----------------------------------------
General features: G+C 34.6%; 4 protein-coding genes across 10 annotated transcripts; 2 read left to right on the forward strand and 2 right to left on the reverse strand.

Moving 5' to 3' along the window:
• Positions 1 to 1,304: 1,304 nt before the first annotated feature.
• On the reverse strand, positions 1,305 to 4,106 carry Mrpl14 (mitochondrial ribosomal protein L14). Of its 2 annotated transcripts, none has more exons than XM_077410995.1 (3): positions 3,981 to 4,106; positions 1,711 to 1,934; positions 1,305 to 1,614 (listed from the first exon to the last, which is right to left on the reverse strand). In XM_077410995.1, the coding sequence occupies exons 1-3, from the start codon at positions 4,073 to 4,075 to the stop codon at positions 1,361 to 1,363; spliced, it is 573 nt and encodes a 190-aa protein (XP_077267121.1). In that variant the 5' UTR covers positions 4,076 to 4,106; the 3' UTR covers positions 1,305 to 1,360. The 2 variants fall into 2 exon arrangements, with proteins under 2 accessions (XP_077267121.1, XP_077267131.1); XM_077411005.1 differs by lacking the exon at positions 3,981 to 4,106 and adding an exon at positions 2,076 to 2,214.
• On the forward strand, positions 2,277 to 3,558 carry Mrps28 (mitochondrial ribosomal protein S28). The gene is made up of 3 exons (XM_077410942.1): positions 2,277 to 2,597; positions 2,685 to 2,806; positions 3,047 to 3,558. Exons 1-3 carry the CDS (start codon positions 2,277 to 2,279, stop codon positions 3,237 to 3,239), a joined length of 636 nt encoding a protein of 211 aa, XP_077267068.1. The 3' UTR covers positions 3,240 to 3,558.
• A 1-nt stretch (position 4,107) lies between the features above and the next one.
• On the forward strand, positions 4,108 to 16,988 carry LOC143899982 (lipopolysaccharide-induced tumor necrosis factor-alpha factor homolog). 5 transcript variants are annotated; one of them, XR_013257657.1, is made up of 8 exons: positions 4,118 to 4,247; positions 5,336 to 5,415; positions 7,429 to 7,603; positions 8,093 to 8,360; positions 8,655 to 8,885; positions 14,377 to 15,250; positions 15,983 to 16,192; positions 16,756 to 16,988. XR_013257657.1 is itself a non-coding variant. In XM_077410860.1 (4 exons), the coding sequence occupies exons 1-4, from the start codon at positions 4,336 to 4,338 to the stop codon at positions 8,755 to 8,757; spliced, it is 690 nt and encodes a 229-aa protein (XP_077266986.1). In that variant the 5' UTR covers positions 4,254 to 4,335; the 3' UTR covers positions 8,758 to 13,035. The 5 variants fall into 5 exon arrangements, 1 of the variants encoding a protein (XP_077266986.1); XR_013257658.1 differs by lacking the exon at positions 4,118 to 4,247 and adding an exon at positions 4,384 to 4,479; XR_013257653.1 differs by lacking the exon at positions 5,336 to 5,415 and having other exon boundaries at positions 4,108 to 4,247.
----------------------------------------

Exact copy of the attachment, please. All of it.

General features: G+C 34.6%; 4 protein-coding genes across 10 annotated transcripts; 2 read left to right on the forward strand and 2 right to left on the reverse strand.

Moving 5' to 3' along the window:
• Positions 1 to 1,304: 1,304 nt before the first annotated feature.
• On the reverse strand, positions 1,305 to 4,106 carry Mrpl14 (mitochondrial ribosomal protein L14). Of its 2 annotated transcripts, none has more exons than XM_077410995.1 (3): positions 3,981 to 4,106; positions 1,711 to 1,934; positions 1,305 to 1,614 (listed from the first exon to the last, which is right to left on the reverse strand). In XM_077410995.1, the coding sequence occupies exons 1-3, from the start codon at positions 4,073 to 4,075 to the stop codon at positions 1,361 to 1,363; spliced, it is 573 nt and encodes a 190-aa protein (XP_077267121.1). In that variant the 5' UTR covers positions 4,076 to 4,106; the 3' UTR covers positions 1,305 to 1,360. The 2 variants fall into 2 exon arrangements, with proteins under 2 accessions (XP_077267121.1, XP_077267131.1); XM_077411005.1 differs by lacking the exon at positions 3,981 to 4,106 and adding an exon at positions 2,076 to 2,214.
• On the forward strand, positions 2,277 to 3,558 carry Mrps28 (mitochondrial ribosomal protein S28). The gene is made up of 3 exons (XM_077410942.1): positions 2,277 to 2,597; positions 2,685 to 2,806; positions 3,047 to 3,558. Exons 1-3 carry the CDS (start codon positions 2,277 to 2,279, stop codon positions 3,237 to 3,239), a joined length of 636 nt encoding a protein of 211 aa, XP_077267068.1. The 3' UTR covers positions 3,240 to 3,558.
• A 1-nt stretch (position 4,107) lies between the features above and the next one.
• On the forward strand, positions 4,108 to 16,988 carry LOC143899982 (lipopolysaccharide-induced tumor necrosis factor-alpha factor homolog). 5 transcript variants are annotated; one of them, XR_013257657.1, is made up of 8 exons: positions 4,118 to 4,247; positions 5,336 to 5,415; positions 7,429 to 7,603; positions 8,093 to 8,360; positions 8,655 to 8,885; positions 14,377 to 15,250; positions 15,983 to 16,192; positions 16,756 to 16,988. XR_013257657.1 is itself a non-coding variant. In XM_077410860.1 (4 exons), the coding sequence occupies exons 1-4, from the start codon at positions 4,336 to 4,338 to the stop codon at positions 8,755 to 8,757; spliced, it is 690 nt and encodes a 229-aa protein (XP_077266986.1). In that variant the 5' UTR covers positions 4,254 to 4,335; the 3' UTR covers positions 8,758 to 13,035. The 5 variants fall into 5 exon arrangements, 1 of the variants encoding a protein (XP_077266986.1); XR_013257658.1 differs by lacking the exon at positions 4,118 to 4,247 and adding an exon at positions 4,384 to 4,479; XR_013257653.1 differs by lacking the exon at positions 5,336 to 5,415 and having other exon boundaries at positions 4,108 to 4,247.